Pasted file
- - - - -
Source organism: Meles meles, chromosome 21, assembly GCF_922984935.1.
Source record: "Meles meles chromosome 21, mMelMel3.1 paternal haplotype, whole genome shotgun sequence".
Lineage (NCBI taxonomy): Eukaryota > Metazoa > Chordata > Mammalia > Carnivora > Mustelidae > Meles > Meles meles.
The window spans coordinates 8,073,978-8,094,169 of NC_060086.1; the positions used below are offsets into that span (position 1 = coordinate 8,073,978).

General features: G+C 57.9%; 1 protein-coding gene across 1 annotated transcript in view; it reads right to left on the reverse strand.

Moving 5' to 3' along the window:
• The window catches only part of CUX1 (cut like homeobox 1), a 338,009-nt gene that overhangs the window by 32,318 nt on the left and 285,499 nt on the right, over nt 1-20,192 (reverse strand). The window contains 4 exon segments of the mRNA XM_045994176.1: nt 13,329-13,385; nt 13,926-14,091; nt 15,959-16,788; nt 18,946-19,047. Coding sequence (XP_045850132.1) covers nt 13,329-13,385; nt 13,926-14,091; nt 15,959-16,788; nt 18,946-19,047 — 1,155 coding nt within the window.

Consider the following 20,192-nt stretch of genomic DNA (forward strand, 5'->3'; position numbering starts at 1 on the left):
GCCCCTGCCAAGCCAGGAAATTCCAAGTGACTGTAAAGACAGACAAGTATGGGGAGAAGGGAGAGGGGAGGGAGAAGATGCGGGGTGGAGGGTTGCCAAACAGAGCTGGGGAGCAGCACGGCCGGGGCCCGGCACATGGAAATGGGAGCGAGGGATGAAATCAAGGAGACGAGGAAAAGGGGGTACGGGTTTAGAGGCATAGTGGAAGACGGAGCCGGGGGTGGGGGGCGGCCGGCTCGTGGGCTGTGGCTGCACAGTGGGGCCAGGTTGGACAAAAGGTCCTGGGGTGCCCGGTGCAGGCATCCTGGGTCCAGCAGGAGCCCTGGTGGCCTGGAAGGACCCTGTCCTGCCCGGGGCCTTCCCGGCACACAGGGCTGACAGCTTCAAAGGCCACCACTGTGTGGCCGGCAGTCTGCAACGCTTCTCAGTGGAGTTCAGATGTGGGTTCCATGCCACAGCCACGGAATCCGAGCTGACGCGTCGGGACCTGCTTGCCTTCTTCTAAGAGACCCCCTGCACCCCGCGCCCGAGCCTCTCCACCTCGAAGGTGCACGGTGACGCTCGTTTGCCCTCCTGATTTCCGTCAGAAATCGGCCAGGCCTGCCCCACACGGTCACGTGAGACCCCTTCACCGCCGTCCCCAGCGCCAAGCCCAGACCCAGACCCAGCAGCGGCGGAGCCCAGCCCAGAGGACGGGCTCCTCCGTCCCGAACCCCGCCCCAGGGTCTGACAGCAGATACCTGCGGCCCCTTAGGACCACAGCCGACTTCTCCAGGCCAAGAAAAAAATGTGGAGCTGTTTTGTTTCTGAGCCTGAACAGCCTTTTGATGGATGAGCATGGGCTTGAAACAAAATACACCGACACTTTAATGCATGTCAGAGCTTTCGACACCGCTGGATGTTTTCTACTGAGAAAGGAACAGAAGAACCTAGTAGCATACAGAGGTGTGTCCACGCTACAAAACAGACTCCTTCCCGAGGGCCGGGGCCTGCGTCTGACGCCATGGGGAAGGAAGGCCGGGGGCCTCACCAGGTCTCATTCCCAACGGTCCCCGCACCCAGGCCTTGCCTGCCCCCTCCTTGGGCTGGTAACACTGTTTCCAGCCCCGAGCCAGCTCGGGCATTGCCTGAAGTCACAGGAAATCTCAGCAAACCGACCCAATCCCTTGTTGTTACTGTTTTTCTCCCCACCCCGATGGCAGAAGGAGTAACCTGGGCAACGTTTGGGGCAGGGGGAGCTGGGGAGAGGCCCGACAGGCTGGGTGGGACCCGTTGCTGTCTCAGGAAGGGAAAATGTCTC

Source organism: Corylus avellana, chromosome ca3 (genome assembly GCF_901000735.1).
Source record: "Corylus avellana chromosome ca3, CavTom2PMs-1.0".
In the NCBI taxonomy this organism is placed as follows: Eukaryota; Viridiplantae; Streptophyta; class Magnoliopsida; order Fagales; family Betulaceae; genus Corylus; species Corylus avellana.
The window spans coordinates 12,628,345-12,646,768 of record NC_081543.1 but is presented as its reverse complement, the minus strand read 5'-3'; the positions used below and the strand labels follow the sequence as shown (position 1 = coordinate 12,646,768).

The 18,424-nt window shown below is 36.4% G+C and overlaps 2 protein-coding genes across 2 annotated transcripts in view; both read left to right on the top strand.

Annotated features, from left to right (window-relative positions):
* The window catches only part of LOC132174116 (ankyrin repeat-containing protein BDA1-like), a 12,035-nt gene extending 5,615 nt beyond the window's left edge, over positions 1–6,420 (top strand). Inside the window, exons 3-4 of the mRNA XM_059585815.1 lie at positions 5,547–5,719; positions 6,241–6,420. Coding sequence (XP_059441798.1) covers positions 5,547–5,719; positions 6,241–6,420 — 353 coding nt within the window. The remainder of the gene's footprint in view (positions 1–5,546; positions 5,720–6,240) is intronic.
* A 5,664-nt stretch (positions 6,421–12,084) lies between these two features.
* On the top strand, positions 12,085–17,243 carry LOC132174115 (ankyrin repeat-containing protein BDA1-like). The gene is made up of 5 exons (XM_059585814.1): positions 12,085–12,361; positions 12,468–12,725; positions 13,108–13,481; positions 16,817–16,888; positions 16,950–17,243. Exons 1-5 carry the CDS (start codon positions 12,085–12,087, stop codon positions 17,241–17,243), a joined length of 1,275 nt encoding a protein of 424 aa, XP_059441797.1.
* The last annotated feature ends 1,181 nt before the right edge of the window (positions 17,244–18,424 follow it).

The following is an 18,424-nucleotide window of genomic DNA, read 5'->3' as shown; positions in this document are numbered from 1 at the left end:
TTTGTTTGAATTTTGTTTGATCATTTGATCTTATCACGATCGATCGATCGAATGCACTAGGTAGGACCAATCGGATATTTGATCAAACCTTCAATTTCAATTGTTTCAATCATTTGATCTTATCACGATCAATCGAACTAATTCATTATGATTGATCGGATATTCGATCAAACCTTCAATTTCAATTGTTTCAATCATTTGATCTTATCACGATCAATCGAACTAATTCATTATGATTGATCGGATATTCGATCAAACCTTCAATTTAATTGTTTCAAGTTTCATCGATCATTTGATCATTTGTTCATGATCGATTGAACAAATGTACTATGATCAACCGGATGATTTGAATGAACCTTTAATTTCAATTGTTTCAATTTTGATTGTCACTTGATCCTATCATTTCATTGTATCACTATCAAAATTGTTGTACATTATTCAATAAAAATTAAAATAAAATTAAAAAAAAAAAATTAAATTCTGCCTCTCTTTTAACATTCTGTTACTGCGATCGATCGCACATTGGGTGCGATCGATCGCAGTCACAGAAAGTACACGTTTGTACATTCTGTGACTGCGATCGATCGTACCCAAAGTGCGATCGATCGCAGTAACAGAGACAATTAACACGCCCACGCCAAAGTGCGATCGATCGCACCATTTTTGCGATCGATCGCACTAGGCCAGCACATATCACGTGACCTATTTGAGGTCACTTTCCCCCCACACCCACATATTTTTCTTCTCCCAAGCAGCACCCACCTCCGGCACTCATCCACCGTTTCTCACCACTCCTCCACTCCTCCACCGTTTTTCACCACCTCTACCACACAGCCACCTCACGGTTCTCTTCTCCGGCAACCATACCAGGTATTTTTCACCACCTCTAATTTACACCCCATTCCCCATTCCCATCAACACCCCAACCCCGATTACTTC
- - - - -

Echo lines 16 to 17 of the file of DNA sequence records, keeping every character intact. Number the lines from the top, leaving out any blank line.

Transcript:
* The window catches only part of LOC132174116 (ankyrin repeat-containing protein BDA1-like), a 12,035-nt gene extending 5,615 nt beyond the window's left edge, over positions 1–6,420 (top strand). Inside the window, exons 3-4 of the mRNA XM_059585815.1 lie at positions 5,547–5,719; positions 6,241–6,420. Coding sequence (XP_059441798.1) covers positions 5,547–5,719; positions 6,241–6,420 — 353 coding nt within the window. The remainder of the gene's footprint in view (positions 1–5,546; positions 5,720–6,240) is intronic.
* A 5,664-nt stretch (positions 6,421–12,084) lies between these two features.